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Toxic ponds filled with billions of gallons of waste from coal plants across the United States pose a threat to hundreds of rivers and lakes, and millions of Americans who live near them. As the public comment period closes on the Trump administration’s proposal to weaken current rules protecting waterways, , a new report from Environment America Research & Policy Center, U.S. PIRG Education Fund and Frontier Group, documents the toxic pollution threats from these poorly-regulated waste pits.
“Putting billions of gallons of toxic coal ash next to our rivers and drinking water -- that’s just an accident waiting to happen,” said John Rumpler, senior director of Environment America’s clean water program and co-author of the report. “We should be phasing out these toxic pits. The last thing we should be doing is weakening the few standards we already have in place to limit their pollution of our waters.”
The new report pinpoints the danger of coal ash ponds spilling into nearby waterways. In the United States, at least 14 coal plants with on-site ash ponds are within Federal Emergency Management Agency (FEMA) 100-year flood zones. These plants generate 8.4 million tons of toxic coal ash each year and also house at least 36 coal ash ponds, including eight that a 2014 EPA assessment found in poor condition.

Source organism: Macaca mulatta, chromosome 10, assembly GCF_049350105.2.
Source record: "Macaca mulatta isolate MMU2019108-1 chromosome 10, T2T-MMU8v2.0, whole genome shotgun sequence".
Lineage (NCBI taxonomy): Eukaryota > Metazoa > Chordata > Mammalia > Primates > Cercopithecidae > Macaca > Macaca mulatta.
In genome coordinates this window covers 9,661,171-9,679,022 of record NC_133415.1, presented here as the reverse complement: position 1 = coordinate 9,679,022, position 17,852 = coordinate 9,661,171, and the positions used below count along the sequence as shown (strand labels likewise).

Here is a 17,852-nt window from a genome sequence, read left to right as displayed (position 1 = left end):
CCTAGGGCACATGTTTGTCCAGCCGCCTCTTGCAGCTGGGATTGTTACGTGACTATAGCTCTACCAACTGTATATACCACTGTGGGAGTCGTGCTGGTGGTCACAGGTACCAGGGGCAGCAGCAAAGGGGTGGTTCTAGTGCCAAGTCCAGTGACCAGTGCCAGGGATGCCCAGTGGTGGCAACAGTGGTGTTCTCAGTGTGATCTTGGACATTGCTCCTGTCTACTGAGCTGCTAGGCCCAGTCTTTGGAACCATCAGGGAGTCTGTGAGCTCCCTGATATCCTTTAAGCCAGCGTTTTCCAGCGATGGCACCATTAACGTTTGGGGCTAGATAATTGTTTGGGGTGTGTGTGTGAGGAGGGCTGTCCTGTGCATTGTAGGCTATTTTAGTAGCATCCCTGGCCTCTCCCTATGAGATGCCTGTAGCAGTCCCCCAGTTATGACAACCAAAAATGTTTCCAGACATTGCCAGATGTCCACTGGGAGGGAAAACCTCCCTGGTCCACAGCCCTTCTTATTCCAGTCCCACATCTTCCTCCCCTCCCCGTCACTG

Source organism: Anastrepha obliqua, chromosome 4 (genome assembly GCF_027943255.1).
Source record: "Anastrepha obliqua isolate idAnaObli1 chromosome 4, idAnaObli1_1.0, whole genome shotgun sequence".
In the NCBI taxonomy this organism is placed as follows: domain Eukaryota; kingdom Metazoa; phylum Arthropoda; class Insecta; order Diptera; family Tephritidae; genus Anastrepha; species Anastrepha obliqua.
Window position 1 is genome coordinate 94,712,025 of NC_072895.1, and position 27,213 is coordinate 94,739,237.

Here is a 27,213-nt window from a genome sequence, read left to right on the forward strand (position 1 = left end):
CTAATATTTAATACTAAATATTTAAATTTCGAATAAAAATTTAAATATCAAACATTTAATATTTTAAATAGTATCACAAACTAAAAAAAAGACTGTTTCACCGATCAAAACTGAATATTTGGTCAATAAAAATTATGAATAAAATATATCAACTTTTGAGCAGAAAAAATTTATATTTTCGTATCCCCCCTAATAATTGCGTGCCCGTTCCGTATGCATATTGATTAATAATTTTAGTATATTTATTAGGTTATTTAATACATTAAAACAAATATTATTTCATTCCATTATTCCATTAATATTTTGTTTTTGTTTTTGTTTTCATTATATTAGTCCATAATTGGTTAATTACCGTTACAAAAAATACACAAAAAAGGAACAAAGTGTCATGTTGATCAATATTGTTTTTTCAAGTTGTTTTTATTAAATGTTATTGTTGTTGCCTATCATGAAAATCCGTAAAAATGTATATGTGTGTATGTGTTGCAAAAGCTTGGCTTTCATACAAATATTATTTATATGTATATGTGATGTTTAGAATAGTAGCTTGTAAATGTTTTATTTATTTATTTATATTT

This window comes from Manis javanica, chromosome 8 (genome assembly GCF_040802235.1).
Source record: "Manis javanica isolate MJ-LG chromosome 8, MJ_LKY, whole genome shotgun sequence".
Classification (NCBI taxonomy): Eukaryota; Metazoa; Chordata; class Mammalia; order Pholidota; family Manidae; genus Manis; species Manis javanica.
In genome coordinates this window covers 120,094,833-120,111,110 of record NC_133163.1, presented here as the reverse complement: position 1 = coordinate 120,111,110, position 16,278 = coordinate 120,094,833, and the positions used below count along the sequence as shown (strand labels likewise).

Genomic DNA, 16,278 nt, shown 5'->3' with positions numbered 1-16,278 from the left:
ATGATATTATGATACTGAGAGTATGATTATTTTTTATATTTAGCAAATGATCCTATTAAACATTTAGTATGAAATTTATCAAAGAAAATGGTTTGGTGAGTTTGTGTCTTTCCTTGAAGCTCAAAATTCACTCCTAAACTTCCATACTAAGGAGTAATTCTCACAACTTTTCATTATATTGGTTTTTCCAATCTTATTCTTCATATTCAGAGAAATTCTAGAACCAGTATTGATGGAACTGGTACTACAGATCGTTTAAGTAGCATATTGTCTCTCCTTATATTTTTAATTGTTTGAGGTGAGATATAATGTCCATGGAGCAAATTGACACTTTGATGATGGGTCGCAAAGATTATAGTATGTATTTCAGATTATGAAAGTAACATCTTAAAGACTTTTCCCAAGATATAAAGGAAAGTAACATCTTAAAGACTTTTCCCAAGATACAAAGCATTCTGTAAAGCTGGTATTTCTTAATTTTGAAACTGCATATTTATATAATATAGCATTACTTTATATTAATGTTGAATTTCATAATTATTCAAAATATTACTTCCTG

Leaks and spills are inevitable, especially in flood zones, where rainstorms can cause coal ash to overflow into clean waterways. Accidents Waiting to Happen details coal plants in flood zones that pose the greatest risks with respect to coal ash -- especially along the Ohio River, which is not only the 10th-longest river in the country, it also flows into the Mississippi River.
“The existing EPA policies on coal ash don’t even classify it as ‘hazardous waste.’ Now, the EPA is trying to weaken coal ash policies even more,” said Rumpler. “That’s just inviting disaster for our rivers.”
“Coal ash exposes people to dangerous toxins, including arsenic, mercury, and lead. These contaminants can cause circulatory, respiratory, and digestive problems,” added Kara Cook-Schultz, toxics program director for U.S.PIRG. “After man-made and natural disasters from the Flint Water Crisis to Hurricane Harvey, you'd think by now we'd do everything in our power to ensure Americans have access to clean drinking water that won't make them sick.”
Gideon Weissman, the Frontier Group policy analyst who co-authored the report, added, “The great irony here is that in 2018 we’re using a heavily-polluting power source from the 19th century, when we could be relying on modern, totally clean energy sources. Rather than making things easier for polluters who are using antiquated methods, the EPA ought to hold the companies that create coal ash ponds accountable for the health of the land and people around them.”
Today’s report is the first in a series of reports that Environment America Research & Policy Center, U.S. PIRG Education Fund and Frontier Group plan to publish to highlight facilities that threaten America’s waterways and sources of drinking water.
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